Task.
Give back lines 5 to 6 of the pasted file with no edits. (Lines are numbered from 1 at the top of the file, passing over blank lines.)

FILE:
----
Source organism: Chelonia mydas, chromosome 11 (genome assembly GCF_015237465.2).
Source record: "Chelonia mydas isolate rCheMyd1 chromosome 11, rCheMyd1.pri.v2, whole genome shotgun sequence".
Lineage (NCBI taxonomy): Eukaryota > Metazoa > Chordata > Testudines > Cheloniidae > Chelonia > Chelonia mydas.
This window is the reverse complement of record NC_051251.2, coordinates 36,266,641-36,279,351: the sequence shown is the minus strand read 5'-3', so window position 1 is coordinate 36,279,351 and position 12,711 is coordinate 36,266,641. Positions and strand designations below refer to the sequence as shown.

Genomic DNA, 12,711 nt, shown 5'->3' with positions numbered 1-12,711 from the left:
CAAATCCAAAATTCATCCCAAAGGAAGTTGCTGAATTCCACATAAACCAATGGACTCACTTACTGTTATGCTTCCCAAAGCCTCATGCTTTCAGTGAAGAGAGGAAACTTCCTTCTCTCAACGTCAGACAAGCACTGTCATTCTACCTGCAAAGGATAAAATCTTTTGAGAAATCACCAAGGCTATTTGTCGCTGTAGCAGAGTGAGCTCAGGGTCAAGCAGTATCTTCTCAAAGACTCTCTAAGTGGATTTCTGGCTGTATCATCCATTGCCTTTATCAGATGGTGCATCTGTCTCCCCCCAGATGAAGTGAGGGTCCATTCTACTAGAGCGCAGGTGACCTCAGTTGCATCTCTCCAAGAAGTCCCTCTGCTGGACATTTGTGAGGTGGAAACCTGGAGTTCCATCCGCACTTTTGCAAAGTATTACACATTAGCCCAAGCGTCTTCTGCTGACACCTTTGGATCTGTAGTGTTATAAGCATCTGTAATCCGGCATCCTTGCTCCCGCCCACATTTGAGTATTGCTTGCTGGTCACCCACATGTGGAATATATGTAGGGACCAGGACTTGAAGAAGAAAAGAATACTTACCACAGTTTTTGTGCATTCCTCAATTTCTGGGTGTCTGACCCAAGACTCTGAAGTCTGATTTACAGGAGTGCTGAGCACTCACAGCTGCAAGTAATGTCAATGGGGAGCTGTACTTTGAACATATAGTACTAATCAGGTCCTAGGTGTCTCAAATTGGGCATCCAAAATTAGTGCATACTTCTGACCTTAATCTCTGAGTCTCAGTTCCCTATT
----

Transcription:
Genomic DNA, 12,711 nt, shown 5'->3' with positions numbered 1-12,711 from the left:
CAAATCCAAAATTCATCCCAAAGGAAGTTGCTGAATTCCACATAAACCAATGGACTCACTTACTGTTATGCTTCCCAAAGCCTCATGCTTTCAGTGAAGAGAGGAAACTTCCTTCTCTCAACGTCAGACAAGCACTGTCATTCTACCTGCAAAGGATAAAATCTTTTGAGAAATCACCAAGGCTATTTGTCGCTGTAGCAGAGTGAGCTCAGGGTCAAGCAGTATCTTCTCAAAGACTCTCTAAGTGGATTTCTGGCTGTATCATCCATTGCCTTTATCAGATGGTGCATCTGTCTCCCCCCAGATGAAGTGAGGGTCCATTCTACTAGAGCGCAGGTGACCTCAGTTGCATCTCTCCAAGAAGTCCCTCTGCTGGACATTTGTGAGGTGGAAACCTGGAGTTCCATCCGCACTTTTGCAAAGTATTACACATTAGCCCAAGCGTCTTCTGCTGACACCTTTGGATCTGTAGTGTTATAAGCATCTGTAATCCGGCATCCTTGCTCCCGCCCACATTTGAGTATTGCTTGCTGGTCACCCACATGTGGAATATATGTAGGGACCAGGACTTGAAGAAGAAAAGAATACTTACCACAGTTTTTGTGCATTCCTCAATTTCTGGGTGTCTGACCCAAGACTCTGAAGTCTGATTTACAGGAGTGCTGAGCACTCACAGCTGCAAGTAATGTCAATGGGGAGCTGTACTTTGAACATATAGTACTAATCAGGTCCTAGGTGTCTCAAATTGGGCATCCAAAATTAGTGCATACTTCTGACCTTAATCTCTGAGTCTCAGTTCCCTATT